Why NBA Teams Shouldn't Hoard Cap Space for 2014

Josh Martin@@JoshMartinNBANBA Lead WriterJuly 9, 2013

MIAMI, FL - FEBRUARY 10:  Kobe Bryant #24 of the Los Angeles Lakers and LeBron James #6 of the Miami Heat plead with a referee during a game  at American Airlines Arena on February 10, 2013 in Miami, Florida.  (Photo by Mike Ehrmann/Getty Images)
Mike Ehrmann/Getty Images

It's the latest trope to hit the NBA. It's the saving grace of fading franchises in major markets, like the Los Angeles Lakers and the Dallas Mavericks. It's the long-shot hope of a mid-tier team like the Cleveland Cavaliers. It's the supposed bane of superstar-laden squads, like the Miami Heat and the New York Knicks.

"Wait until 2014."

Wait for what, exactly? A knight in shining armor to arrive on horseback? A miracle from the mountaintop to shift the natural order? Another redistribution of fortunes from Robin Hood himself?

Because that's what the pursuits of LeBron James, Carmelo Anthony, Dwyane Wade and Chris Bosh next summer are bound to become—hopes and dreams dashed by the cruelty of reality.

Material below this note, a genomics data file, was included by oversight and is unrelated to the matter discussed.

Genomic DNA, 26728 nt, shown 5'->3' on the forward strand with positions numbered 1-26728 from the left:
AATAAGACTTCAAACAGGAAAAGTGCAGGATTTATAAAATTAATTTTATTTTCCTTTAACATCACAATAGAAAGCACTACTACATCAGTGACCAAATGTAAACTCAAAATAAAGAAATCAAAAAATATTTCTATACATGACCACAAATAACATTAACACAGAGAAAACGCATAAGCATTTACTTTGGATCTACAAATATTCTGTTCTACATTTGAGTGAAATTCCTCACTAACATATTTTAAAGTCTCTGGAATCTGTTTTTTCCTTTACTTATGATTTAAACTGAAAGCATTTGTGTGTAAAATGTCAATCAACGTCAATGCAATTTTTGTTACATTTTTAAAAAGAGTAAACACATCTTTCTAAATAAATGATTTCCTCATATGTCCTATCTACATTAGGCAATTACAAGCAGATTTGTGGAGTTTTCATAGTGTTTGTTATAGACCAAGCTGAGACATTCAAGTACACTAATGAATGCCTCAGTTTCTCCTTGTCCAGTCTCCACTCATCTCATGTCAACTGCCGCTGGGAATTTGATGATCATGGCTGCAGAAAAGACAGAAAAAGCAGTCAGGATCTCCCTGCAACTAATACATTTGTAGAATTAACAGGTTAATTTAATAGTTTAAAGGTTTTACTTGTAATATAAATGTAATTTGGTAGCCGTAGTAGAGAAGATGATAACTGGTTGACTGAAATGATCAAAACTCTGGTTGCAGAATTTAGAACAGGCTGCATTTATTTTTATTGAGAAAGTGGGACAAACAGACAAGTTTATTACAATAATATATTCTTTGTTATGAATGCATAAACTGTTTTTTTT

Or something. That all depends on how dramatic you'd want to make it.

It's all well and good that the Lakers will have only Steve Nash's $9.7 million on the books and figure to feature plenty of cap space once Kobe Bryant and Pau Gasol are either re-signed at steep discounts or sloughed off entirely.

The same goes for the Mavs, who should have room enough for a max free agent after Dirk Nowitzki takes a "significant pay cut" to which he's already committed.

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There will be others, too, depending on how the rest of this year's free-agent class and the 2013-14 season play out. 

But will there be anyone to sign?

All eyes will be on James, who—along with Wade, Bosh and 'Melo—will have the option to terminate his current contract and re-enter the free-agent market next summer. For James, though, a move away from South Beach seems highly unlikely, especially if the Heat wrap up a three-peat in the spring. 

Would any of the Big Three really leave behind a clear opportunity at NBA history in Miami for a new and unknown situation in another city, with all the grueling legwork that accompanies the construction of a contender?